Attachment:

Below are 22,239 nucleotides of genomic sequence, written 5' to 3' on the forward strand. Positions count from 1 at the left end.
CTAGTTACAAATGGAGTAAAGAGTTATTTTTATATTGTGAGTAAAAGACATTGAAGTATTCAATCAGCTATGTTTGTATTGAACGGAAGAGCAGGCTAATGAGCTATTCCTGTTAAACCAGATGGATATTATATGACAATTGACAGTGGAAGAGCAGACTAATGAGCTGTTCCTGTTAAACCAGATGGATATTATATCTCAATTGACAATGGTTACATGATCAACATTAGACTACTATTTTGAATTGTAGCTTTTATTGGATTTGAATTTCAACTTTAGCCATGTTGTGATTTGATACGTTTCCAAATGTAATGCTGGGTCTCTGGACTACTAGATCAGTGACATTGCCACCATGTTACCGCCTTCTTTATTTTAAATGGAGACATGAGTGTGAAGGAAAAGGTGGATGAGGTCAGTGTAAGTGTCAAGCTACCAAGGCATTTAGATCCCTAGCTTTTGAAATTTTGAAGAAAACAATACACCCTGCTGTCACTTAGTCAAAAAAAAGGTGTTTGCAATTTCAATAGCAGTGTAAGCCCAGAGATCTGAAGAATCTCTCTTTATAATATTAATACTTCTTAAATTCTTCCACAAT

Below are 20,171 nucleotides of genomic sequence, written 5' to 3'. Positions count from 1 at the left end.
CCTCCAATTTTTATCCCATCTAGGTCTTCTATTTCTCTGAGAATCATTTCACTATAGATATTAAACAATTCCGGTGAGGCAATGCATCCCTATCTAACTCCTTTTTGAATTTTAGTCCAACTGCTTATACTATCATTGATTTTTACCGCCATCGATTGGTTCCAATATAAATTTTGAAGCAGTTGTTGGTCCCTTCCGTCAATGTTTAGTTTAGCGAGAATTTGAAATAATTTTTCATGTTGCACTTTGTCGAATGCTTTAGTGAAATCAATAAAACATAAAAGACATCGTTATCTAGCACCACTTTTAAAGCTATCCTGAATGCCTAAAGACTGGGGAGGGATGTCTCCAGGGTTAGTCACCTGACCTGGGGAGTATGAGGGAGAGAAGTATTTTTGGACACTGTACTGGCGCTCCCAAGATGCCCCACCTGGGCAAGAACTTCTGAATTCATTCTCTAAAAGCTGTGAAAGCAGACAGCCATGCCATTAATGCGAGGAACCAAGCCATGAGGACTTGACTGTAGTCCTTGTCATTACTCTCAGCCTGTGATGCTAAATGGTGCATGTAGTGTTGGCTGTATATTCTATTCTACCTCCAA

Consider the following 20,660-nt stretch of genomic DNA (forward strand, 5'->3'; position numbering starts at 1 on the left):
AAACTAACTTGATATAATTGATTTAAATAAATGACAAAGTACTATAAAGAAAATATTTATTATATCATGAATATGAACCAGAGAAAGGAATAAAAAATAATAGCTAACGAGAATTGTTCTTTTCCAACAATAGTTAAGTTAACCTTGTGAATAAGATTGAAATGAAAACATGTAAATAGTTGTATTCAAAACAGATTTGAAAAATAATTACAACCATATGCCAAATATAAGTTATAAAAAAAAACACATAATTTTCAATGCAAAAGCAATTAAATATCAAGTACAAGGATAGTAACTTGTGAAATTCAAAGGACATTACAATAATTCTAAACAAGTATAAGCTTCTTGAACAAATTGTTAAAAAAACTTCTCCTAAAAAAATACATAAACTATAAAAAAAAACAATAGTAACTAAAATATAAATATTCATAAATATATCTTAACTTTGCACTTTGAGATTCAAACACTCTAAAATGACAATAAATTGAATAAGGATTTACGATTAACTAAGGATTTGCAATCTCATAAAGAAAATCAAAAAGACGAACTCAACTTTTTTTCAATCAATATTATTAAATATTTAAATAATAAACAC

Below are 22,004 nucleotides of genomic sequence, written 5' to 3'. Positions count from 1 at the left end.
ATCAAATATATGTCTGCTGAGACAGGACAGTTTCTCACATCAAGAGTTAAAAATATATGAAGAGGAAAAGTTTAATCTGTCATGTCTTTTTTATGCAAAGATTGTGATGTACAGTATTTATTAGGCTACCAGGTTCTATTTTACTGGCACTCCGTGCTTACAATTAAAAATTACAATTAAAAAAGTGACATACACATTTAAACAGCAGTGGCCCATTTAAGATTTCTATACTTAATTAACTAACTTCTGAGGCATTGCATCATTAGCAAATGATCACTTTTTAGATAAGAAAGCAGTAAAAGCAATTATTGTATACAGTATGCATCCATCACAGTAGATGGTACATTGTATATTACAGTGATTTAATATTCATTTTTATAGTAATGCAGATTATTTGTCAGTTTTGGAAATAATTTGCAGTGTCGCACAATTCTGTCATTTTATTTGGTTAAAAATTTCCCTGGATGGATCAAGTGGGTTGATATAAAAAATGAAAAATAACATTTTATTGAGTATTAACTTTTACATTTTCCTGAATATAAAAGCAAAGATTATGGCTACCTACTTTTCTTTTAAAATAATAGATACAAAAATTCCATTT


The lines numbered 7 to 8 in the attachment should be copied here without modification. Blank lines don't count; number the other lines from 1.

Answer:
Below are 22,004 nucleotides of genomic sequence, written 5' to 3'. Positions count from 1 at the left end.
ATCAAATATATGTCTGCTGAGACAGGACAGTTTCTCACATCAAGAGTTAAAAATATATGAAGAGGAAAAGTTTAATCTGTCATGTCTTTTTTATGCAAAGATTGTGATGTACAGTATTTATTAGGCTACCAGGTTCTATTTTACTGGCACTCCGTGCTTACAATTAAAAATTACAATTAAAAAAGTGACATACACATTTAAACAGCAGTGGCCCATTTAAGATTTCTATACTTAATTAACTAACTTCTGAGGCATTGCATCATTAGCAAATGATCACTTTTTAGATAAGAAAGCAGTAAAAGCAATTATTGTATACAGTATGCATCCATCACAGTAGATGGTACATTGTATATTACAGTGATTTAATATTCATTTTTATAGTAATGCAGATTATTTGTCAGTTTTGGAAATAATTTGCAGTGTCGCACAATTCTGTCATTTTATTTGGTTAAAAATTTCCCTGGATGGATCAAGTGGGTTGATATAAAAAATGAAAAATAACATTTTATTGAGTATTAACTTTTACATTTTCCTGAATATAAAAGCAAAGATTATGGCTACCTACTTTTCTTTTAAAATAATAGATACAAAAATTCCATTT